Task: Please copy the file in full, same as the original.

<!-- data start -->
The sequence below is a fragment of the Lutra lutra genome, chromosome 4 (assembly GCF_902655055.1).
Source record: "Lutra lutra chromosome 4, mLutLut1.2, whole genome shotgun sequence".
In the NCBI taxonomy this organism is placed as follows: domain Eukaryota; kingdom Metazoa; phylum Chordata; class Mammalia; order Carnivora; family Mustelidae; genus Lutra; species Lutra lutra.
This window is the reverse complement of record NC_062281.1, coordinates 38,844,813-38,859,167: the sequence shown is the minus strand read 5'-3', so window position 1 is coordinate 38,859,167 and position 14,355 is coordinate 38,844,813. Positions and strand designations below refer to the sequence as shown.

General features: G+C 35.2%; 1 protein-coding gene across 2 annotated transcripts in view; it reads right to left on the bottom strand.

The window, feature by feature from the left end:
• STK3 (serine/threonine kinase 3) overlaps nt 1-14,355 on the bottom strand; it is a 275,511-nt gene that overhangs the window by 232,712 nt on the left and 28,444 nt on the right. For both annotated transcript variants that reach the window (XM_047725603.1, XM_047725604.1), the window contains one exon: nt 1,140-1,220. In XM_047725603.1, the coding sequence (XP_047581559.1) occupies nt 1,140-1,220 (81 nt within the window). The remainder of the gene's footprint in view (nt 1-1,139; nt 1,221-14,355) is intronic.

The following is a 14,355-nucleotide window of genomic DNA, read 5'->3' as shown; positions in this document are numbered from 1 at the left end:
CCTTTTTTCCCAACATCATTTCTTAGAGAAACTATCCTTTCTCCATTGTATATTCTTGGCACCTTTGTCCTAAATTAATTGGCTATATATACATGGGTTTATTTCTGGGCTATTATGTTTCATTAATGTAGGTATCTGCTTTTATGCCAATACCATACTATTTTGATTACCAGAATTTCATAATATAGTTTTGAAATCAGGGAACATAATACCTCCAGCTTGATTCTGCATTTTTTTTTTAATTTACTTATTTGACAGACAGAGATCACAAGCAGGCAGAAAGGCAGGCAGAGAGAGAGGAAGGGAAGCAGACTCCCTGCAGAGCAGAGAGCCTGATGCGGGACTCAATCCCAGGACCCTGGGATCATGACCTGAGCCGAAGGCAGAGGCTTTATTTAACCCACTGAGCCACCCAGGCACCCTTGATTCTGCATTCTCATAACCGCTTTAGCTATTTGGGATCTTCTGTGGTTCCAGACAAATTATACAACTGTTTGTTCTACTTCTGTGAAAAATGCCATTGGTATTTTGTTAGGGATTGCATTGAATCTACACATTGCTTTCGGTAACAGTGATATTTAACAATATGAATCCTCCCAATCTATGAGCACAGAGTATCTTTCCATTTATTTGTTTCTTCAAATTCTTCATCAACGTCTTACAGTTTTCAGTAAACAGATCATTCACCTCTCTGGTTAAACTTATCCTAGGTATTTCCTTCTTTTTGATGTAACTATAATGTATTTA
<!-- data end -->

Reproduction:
The sequence below is a fragment of the Lutra lutra genome, chromosome 4 (assembly GCF_902655055.1).
Source record: "Lutra lutra chromosome 4, mLutLut1.2, whole genome shotgun sequence".
In the NCBI taxonomy this organism is placed as follows: domain Eukaryota; kingdom Metazoa; phylum Chordata; class Mammalia; order Carnivora; family Mustelidae; genus Lutra; species Lutra lutra.
This window is the reverse complement of record NC_062281.1, coordinates 38,844,813-38,859,167: the sequence shown is the minus strand read 5'-3', so window position 1 is coordinate 38,859,167 and position 14,355 is coordinate 38,844,813. Positions and strand designations below refer to the sequence as shown.

General features: G+C 35.2%; 1 protein-coding gene across 2 annotated transcripts in view; it reads right to left on the bottom strand.

The window, feature by feature from the left end:
• STK3 (serine/threonine kinase 3) overlaps nt 1-14,355 on the bottom strand; it is a 275,511-nt gene that overhangs the window by 232,712 nt on the left and 28,444 nt on the right. For both annotated transcript variants that reach the window (XM_047725603.1, XM_047725604.1), the window contains one exon: nt 1,140-1,220. In XM_047725603.1, the coding sequence (XP_047581559.1) occupies nt 1,140-1,220 (81 nt within the window). The remainder of the gene's footprint in view (nt 1-1,139; nt 1,221-14,355) is intronic.

The following is a 14,355-nucleotide window of genomic DNA, read 5'->3' as shown; positions in this document are numbered from 1 at the left end:
CCTTTTTTCCCAACATCATTTCTTAGAGAAACTATCCTTTCTCCATTGTATATTCTTGGCACCTTTGTCCTAAATTAATTGGCTATATATACATGGGTTTATTTCTGGGCTATTATGTTTCATTAATGTAGGTATCTGCTTTTATGCCAATACCATACTATTTTGATTACCAGAATTTCATAATATAGTTTTGAAATCAGGGAACATAATACCTCCAGCTTGATTCTGCATTTTTTTTTTAATTTACTTATTTGACAGACAGAGATCACAAGCAGGCAGAAAGGCAGGCAGAGAGAGAGGAAGGGAAGCAGACTCCCTGCAGAGCAGAGAGCCTGATGCGGGACTCAATCCCAGGACCCTGGGATCATGACCTGAGCCGAAGGCAGAGGCTTTATTTAACCCACTGAGCCACCCAGGCACCCTTGATTCTGCATTCTCATAACCGCTTTAGCTATTTGGGATCTTCTGTGGTTCCAGACAAATTATACAACTGTTTGTTCTACTTCTGTGAAAAATGCCATTGGTATTTTGTTAGGGATTGCATTGAATCTACACATTGCTTTCGGTAACAGTGATATTTAACAATATGAATCCTCCCAATCTATGAGCACAGAGTATCTTTCCATTTATTTGTTTCTTCAAATTCTTCATCAACGTCTTACAGTTTTCAGTAAACAGATCATTCACCTCTCTGGTTAAACTTATCCTAGGTATTTCCTTCTTTTTGATGTAACTATAATGTATTTA